The more than 90 hotels in the Canton de Aguirre area produce more than $100M in annual revenues either directly or indirectly through the sale of tours. The new marina, once finished will add an additional estimated $100M per year.

If no action is taken to improve this situation and have law enforcement get back in control, we will kill the goose that laid the golden egg. To make things more complicated, the municipality takes in a lousy $800K per year partially because only a few of the more than 70 rental properties are registered and almost none of them
guard graphic


pay local, or federal taxes, and most local businesses avoid paying taxes in any way, shape or form. How can we ever think of putting a city camera surveillance system in strategic locations in Quepos or Manuel Antonio to stop most crime if we are not willing to fund even the bare necessities?

The newly formed municipal police department of eight officers does even have one car, not one motorcycle and only four .38-caliber Smith & Wessons. There is not even enough money to buy them identification badges. Their monthly take home pay is less than $280. Any officer that goes off duty is obliged to turn in his/her gun before they leave — which renders them virtually powerless. Imagine a police chief responsible for investigating felony crimes and for making arrests during the day who does not carry a gun while on public transportation at night or on his day off in the midst of a bunch of people who are known to him to carry regular drug shipments.

The five local traffic officers must sleep in roach- and rat-invested quarters that are about to fall apart and must cover the same 340 square miles without as much as a radio and a patrol car that is falling apart. They must deal with more than 60 traffic accidents per week. They rely on their cellular phone to respond to emergencies and fatalities.

Wake up and smell the Quepos Coffee! For anyone locally who wants to make a real difference, please contact me. Anyone who wants to co-sign a petition to Minister Fernando Berrocal and Tourism Minister Carlos Benavides to let them know what an outrage the current situation is, when our tax contributions amount to dozens of millions of dollars per year, and who is willing to help us pay for a full page to publish these petitions in the La Nación Newspaper, let me know! If you want to join me on a tour of our local police station to see how serious our problem really is, let me know.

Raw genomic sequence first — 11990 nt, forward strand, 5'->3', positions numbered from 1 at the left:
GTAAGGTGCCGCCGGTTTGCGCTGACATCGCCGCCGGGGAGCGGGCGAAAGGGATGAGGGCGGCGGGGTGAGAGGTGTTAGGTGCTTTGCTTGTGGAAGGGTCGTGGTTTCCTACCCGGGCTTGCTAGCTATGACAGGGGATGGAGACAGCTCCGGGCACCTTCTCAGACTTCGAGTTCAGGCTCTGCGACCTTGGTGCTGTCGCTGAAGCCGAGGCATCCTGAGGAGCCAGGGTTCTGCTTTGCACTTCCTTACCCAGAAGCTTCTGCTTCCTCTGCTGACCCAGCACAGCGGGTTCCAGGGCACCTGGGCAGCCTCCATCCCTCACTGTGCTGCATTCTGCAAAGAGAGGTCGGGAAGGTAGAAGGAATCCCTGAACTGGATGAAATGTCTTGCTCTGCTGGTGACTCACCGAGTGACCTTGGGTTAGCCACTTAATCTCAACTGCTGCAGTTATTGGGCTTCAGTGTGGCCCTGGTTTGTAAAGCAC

Finally now that foreigners and investors are becoming victims, our plight is getting more attention! We have been warning San José for years that this would happen!

As point of information, according to the U.S. Embassy, the Consular Section in San José receives more reports of lost U.S. passports than any other consular section in the world. Over the past three years they did receive 4,100 reports of stolen U.S. passports.

The surge in tourism (1,700,000 last year) made foreign tourists the favored prey of thieves (they all carry something of value), and they are unlikely to report the theft because most do not know how to report the theft. They do not want to waste time at a police station. A crime is not easy to report (only the O.I.J. can accept reports) or almost all do not want to return to Costa Rica in the event someone is arrested.

All tourists and residents should be asked to report crimes, and especially cases of corruption, so we can inform the appropriate authorities with facts and put more pressure on San José. We need to continuously remind our visitors not to let their guard down but that the same is true in any country.

Harry Bodaan
Sister Cities International
coordinator, Quepos


Too much money in house
encourages, tempts robbers


Dear A.M. Costa Rica:

 
In response to your article on Sept. 3: Investigators say home invasion bandits are well-organized, by José Pablo Ramírez Vindas
 
Police earn about $300 per month…
 
— Aug. 25 four men broke into a home of Douglas S. Nathan, a U.S. citizen and made off with appliances and about $25,000.  (83 months or almost 7 years of salary for a police officer).
 
— The same day bandits got $9,600, from a home in San Pedro de Montes de Oca.  (32 months or almost 3 years of salary for a police officer).
 
— Also on Aug. 25, bandits broke into the home of Alejandra Mata, a vice minister of Educación Pública and stole kitchen appliances, ($48,000) and the woman's vehicle. (160 months or more than 13 years of salary for a police officer).